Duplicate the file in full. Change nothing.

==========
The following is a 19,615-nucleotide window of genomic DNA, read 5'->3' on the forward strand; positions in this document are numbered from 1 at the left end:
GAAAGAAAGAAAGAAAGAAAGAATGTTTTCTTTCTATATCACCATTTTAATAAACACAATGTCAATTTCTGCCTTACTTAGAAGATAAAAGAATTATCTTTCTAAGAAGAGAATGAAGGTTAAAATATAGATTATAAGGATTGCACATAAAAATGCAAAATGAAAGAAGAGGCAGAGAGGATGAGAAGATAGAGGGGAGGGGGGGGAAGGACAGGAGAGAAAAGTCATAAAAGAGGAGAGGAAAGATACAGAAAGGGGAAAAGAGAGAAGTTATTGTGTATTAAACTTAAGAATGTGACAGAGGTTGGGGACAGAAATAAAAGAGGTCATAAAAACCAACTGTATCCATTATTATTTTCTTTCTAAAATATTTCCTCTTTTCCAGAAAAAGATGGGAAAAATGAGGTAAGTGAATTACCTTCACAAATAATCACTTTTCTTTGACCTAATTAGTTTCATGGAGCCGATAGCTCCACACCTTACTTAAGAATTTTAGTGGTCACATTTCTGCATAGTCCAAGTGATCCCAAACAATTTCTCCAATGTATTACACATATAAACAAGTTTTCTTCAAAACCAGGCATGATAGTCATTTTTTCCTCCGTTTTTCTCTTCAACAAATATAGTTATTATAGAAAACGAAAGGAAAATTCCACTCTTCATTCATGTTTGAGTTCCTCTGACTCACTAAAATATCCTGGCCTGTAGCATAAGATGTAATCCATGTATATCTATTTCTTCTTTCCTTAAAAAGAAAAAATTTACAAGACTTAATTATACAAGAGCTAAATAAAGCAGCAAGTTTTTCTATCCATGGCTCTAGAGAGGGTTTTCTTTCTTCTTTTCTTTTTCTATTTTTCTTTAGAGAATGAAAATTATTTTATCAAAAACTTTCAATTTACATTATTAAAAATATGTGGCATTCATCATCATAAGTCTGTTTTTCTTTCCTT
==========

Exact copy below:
The following is a 19,615-nucleotide window of genomic DNA, read 5'->3' on the forward strand; positions in this document are numbered from 1 at the left end:
GAAAGAAAGAAAGAAAGAAAGAATGTTTTCTTTCTATATCACCATTTTAATAAACACAATGTCAATTTCTGCCTTACTTAGAAGATAAAAGAATTATCTTTCTAAGAAGAGAATGAAGGTTAAAATATAGATTATAAGGATTGCACATAAAAATGCAAAATGAAAGAAGAGGCAGAGAGGATGAGAAGATAGAGGGGAGGGGGGGGAAGGACAGGAGAGAAAAGTCATAAAAGAGGAGAGGAAAGATACAGAAAGGGGAAAAGAGAGAAGTTATTGTGTATTAAACTTAAGAATGTGACAGAGGTTGGGGACAGAAATAAAAGAGGTCATAAAAACCAACTGTATCCATTATTATTTTCTTTCTAAAATATTTCCTCTTTTCCAGAAAAAGATGGGAAAAATGAGGTAAGTGAATTACCTTCACAAATAATCACTTTTCTTTGACCTAATTAGTTTCATGGAGCCGATAGCTCCACACCTTACTTAAGAATTTTAGTGGTCACATTTCTGCATAGTCCAAGTGATCCCAAACAATTTCTCCAATGTATTACACATATAAACAAGTTTTCTTCAAAACCAGGCATGATAGTCATTTTTTCCTCCGTTTTTCTCTTCAACAAATATAGTTATTATAGAAAACGAAAGGAAAATTCCACTCTTCATTCATGTTTGAGTTCCTCTGACTCACTAAAATATCCTGGCCTGTAGCATAAGATGTAATCCATGTATATCTATTTCTTCTTTCCTTAAAAAGAAAAAATTTACAAGACTTAATTATACAAGAGCTAAATAAAGCAGCAAGTTTTTCTATCCATGGCTCTAGAGAGGGTTTTCTTTCTTCTTTTCTTTTTCTATTTTTCTTTAGAGAATGAAAATTATTTTATCAAAAACTTTCAATTTACATTATTAAAAATATGTGGCATTCATCATCATAAGTCTGTTTTTCTTTCCTT